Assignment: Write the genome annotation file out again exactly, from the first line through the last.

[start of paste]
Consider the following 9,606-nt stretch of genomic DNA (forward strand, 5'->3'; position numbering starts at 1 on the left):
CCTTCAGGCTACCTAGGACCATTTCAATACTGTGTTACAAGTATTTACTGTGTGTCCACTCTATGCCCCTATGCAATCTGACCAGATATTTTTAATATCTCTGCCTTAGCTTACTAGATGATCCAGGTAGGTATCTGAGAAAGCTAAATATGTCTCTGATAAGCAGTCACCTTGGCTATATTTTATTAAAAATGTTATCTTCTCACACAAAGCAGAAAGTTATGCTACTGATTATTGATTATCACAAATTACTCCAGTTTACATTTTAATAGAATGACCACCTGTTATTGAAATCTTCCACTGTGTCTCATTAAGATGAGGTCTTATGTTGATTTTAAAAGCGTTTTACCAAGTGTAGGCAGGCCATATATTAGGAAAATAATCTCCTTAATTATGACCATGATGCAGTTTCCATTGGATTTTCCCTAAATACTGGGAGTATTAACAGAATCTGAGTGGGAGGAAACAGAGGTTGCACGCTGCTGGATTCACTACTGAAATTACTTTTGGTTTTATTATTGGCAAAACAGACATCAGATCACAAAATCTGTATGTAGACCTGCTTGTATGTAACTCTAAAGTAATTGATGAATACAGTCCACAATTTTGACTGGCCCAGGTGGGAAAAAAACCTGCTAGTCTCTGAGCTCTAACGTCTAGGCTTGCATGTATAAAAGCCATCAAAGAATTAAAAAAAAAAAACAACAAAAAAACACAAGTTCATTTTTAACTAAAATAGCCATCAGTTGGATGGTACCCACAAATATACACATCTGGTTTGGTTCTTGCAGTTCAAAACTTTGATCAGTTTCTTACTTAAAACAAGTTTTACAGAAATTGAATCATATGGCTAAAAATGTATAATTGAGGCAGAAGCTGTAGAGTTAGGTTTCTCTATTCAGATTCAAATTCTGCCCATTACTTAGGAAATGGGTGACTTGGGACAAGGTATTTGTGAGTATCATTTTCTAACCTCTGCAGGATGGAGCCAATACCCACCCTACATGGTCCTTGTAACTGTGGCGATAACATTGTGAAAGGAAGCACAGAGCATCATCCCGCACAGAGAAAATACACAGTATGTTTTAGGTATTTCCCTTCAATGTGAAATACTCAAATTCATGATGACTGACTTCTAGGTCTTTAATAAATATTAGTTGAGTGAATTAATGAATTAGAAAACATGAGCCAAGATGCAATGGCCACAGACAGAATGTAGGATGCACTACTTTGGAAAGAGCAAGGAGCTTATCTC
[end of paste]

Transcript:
Consider the following 9,606-nt stretch of genomic DNA (forward strand, 5'->3'; position numbering starts at 1 on the left):
CCTTCAGGCTACCTAGGACCATTTCAATACTGTGTTACAAGTATTTACTGTGTGTCCACTCTATGCCCCTATGCAATCTGACCAGATATTTTTAATATCTCTGCCTTAGCTTACTAGATGATCCAGGTAGGTATCTGAGAAAGCTAAATATGTCTCTGATAAGCAGTCACCTTGGCTATATTTTATTAAAAATGTTATCTTCTCACACAAAGCAGAAAGTTATGCTACTGATTATTGATTATCACAAATTACTCCAGTTTACATTTTAATAGAATGACCACCTGTTATTGAAATCTTCCACTGTGTCTCATTAAGATGAGGTCTTATGTTGATTTTAAAAGCGTTTTACCAAGTGTAGGCAGGCCATATATTAGGAAAATAATCTCCTTAATTATGACCATGATGCAGTTTCCATTGGATTTTCCCTAAATACTGGGAGTATTAACAGAATCTGAGTGGGAGGAAACAGAGGTTGCACGCTGCTGGATTCACTACTGAAATTACTTTTGGTTTTATTATTGGCAAAACAGACATCAGATCACAAAATCTGTATGTAGACCTGCTTGTATGTAACTCTAAAGTAATTGATGAATACAGTCCACAATTTTGACTGGCCCAGGTGGGAAAAAAACCTGCTAGTCTCTGAGCTCTAACGTCTAGGCTTGCATGTATAAAAGCCATCAAAGAATTAAAAAAAAAAAACAACAAAAAAACACAAGTTCATTTTTAACTAAAATAGCCATCAGTTGGATGGTACCCACAAATATACACATCTGGTTTGGTTCTTGCAGTTCAAAACTTTGATCAGTTTCTTACTTAAAACAAGTTTTACAGAAATTGAATCATATGGCTAAAAATGTATAATTGAGGCAGAAGCTGTAGAGTTAGGTTTCTCTATTCAGATTCAAATTCTGCCCATTACTTAGGAAATGGGTGACTTGGGACAAGGTATTTGTGAGTATCATTTTCTAACCTCTGCAGGATGGAGCCAATACCCACCCTACATGGTCCTTGTAACTGTGGCGATAACATTGTGAAAGGAAGCACAGAGCATCATCCCGCACAGAGAAAATACACAGTATGTTTTAGGTATTTCCCTTCAATGTGAAATACTCAAATTCATGATGACTGACTTCTAGGTCTTTAATAAATATTAGTTGAGTGAATTAATGAATTAGAAAACATGAGCCAAGATGCAATGGCCACAGACAGAATGTAGGATGCACTACTTTGGAAAGAGCAAGGAGCTTATCTC